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Pediatr Infect Dis J. 2010 Aug;29(8):751-5. doi: 10.1097/INF.0b013e3181d8562c.

Parental attitudes about influenza immunization and school-based immunization for school-aged children.

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  • 1Department of Pediatrics, University of Utah, Salt Lake City, UT, USA.

Abstract

OBJECTIVES:

Identify parental beliefs and barriers related to influenza immunization of school-aged children and acceptance of school-based influenza immunization.

METHODS:

We conducted a cross-sectional survey of parents of elementary school-aged children in November 2008. Outcomes were receipt of influenza vaccine, acceptance of school-based immunization, and barriers to immunization.

RESULTS:

Response rate was 65% (259/397). Parents reported that 26% of children had received the vaccine and 24% intended receipt. A total of 50% did not plan to immunize. Factors associated with receipt were belief that immunization is a social norm (adjusted odds ratios [AOR], 10.8; 95% CI, 2.8-41.8), belief in benefit (AOR, 7.8; CI, 1.8-33.8), discussion with a doctor (AOR, 7.0; CI, 2.9-16.8), and belief that vaccine is safe (AOR, 4.0; CI, 1.0-15.8). A total of 75% of parents would immunize their children at school if the vaccine were free, including 59% (76/129) who did not plan to immunize. Factors associated with acceptance of school-based immunization were belief in benefit (AOR, 6.1; 95% CI, 2.7-14.0), endorsement of medical setting barriers (AOR, 3.7; 95% CI, 1.3-10.3), and beliefs that immunization is a social norm (AOR, 3.3; 95% CI, 1.4-7.6) and that the child is susceptible to influenza (AOR, 2.6; 95% CI, 1.2-5.7). Medical setting barriers were competing time demands, inconvenience, and cost; school barriers were parents' desire to be with children and competence of person delivering the vaccine.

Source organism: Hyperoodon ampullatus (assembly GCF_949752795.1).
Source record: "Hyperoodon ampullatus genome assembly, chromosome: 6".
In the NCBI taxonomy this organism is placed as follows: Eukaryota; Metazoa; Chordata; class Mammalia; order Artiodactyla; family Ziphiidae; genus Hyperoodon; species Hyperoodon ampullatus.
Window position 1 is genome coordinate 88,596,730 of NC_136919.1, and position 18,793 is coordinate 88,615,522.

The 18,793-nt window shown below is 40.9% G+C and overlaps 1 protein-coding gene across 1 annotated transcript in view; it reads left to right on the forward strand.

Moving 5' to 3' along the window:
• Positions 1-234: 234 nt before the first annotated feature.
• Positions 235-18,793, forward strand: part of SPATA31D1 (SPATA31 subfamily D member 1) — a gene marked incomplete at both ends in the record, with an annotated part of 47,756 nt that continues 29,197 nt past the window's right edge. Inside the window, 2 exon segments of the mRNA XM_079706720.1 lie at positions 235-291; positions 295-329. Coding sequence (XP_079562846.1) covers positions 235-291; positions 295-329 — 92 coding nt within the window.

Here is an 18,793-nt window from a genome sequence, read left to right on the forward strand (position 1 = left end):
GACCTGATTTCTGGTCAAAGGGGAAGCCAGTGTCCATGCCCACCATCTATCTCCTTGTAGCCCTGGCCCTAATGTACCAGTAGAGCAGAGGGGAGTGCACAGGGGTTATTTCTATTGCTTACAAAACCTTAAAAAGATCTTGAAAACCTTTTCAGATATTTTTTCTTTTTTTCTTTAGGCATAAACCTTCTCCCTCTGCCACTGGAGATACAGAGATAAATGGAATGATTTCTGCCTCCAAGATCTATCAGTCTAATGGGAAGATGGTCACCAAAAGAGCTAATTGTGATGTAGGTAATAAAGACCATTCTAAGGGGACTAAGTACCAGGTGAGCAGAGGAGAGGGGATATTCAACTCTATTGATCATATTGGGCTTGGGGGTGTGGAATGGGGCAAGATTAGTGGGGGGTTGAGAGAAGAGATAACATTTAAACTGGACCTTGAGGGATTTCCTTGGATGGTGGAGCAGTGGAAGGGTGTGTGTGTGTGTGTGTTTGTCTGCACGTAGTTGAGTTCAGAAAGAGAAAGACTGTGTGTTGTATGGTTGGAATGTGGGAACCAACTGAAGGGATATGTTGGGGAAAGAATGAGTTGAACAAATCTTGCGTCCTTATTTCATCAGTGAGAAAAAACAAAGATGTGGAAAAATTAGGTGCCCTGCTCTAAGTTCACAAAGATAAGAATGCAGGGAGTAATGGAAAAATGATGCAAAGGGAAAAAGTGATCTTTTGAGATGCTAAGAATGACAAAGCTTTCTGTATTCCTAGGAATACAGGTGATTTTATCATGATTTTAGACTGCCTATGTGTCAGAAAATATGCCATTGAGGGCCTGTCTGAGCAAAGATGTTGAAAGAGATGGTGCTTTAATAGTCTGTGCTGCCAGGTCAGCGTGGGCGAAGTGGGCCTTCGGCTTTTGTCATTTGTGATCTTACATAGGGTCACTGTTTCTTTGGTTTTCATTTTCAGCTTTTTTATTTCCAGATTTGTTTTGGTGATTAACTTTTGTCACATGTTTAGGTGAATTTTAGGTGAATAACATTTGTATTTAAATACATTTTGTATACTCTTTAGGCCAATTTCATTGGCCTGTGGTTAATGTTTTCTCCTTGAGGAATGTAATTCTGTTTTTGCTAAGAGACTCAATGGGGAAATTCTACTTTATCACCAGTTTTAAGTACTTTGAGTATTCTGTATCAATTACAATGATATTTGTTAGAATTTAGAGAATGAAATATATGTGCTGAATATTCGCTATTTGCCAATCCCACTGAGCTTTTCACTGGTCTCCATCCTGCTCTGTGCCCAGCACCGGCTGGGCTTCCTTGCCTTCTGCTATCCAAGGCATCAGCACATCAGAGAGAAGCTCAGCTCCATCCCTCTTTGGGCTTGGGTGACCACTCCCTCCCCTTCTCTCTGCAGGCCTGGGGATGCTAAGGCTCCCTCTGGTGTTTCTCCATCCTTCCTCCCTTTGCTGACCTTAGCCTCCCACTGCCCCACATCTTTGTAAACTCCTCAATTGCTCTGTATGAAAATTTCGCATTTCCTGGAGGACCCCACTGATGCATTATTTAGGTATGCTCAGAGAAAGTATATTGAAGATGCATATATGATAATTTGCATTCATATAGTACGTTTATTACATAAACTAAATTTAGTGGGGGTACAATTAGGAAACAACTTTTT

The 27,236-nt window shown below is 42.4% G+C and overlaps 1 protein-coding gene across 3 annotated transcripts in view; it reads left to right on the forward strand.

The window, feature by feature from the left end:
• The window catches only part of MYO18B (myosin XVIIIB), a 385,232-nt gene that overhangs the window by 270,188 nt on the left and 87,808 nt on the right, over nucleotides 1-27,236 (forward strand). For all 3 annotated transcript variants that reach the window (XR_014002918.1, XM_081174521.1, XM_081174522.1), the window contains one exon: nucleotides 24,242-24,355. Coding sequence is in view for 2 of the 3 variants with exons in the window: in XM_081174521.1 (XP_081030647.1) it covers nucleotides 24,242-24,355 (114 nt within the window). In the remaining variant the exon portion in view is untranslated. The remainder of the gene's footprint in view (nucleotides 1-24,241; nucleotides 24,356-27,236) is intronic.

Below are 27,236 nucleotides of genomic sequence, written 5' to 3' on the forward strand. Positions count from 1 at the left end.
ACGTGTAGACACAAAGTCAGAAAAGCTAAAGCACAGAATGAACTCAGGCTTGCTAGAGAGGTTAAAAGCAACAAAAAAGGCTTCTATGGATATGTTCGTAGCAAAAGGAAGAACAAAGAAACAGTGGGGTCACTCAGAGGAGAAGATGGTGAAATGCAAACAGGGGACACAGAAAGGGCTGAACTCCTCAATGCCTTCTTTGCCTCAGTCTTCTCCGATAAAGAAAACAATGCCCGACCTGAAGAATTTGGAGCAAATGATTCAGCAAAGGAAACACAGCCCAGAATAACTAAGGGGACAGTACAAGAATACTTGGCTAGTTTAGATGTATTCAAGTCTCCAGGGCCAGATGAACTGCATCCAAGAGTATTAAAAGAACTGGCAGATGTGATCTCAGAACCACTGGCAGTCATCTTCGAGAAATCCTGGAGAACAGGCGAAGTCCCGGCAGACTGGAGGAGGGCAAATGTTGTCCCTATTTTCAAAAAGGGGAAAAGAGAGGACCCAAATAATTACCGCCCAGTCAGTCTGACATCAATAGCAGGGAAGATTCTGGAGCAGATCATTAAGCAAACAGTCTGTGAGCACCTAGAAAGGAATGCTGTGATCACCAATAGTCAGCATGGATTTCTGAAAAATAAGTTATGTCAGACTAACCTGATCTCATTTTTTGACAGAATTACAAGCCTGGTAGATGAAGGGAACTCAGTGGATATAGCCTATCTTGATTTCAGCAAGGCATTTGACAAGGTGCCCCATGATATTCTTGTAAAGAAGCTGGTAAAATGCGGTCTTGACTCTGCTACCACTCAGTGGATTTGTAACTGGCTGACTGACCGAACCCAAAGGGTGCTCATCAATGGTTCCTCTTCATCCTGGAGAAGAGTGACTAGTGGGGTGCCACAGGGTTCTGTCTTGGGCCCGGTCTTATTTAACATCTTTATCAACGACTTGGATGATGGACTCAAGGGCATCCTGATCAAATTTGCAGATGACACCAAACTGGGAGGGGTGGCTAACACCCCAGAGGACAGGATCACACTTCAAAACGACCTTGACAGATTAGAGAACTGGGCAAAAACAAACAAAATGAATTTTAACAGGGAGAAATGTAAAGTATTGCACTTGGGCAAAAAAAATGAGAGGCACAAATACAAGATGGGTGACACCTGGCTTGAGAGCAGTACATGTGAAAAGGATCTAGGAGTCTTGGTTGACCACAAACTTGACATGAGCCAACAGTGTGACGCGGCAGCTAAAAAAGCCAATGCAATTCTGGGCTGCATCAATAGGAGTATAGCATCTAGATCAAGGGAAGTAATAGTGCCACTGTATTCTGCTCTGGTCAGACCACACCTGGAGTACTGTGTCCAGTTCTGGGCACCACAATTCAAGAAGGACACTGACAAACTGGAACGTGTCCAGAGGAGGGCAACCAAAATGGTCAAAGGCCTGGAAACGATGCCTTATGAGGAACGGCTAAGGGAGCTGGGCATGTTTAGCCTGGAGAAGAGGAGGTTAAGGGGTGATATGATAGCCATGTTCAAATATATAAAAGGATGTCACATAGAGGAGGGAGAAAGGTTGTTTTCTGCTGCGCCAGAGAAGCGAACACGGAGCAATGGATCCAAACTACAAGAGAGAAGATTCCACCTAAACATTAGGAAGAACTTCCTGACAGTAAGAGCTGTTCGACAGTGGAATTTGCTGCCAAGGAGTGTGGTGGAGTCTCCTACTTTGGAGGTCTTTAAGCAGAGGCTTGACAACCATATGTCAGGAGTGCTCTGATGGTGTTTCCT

CONCLUSIONS:

School-based immunization programs can increase immunization coverage by targeting parents for whom time demands and inconvenience are barriers, demonstrating that immunization is a social norm, and addressing concerns about influenza vaccine benefit and safety.

PMID:
20308935
[PubMed - indexed for MEDLINE]
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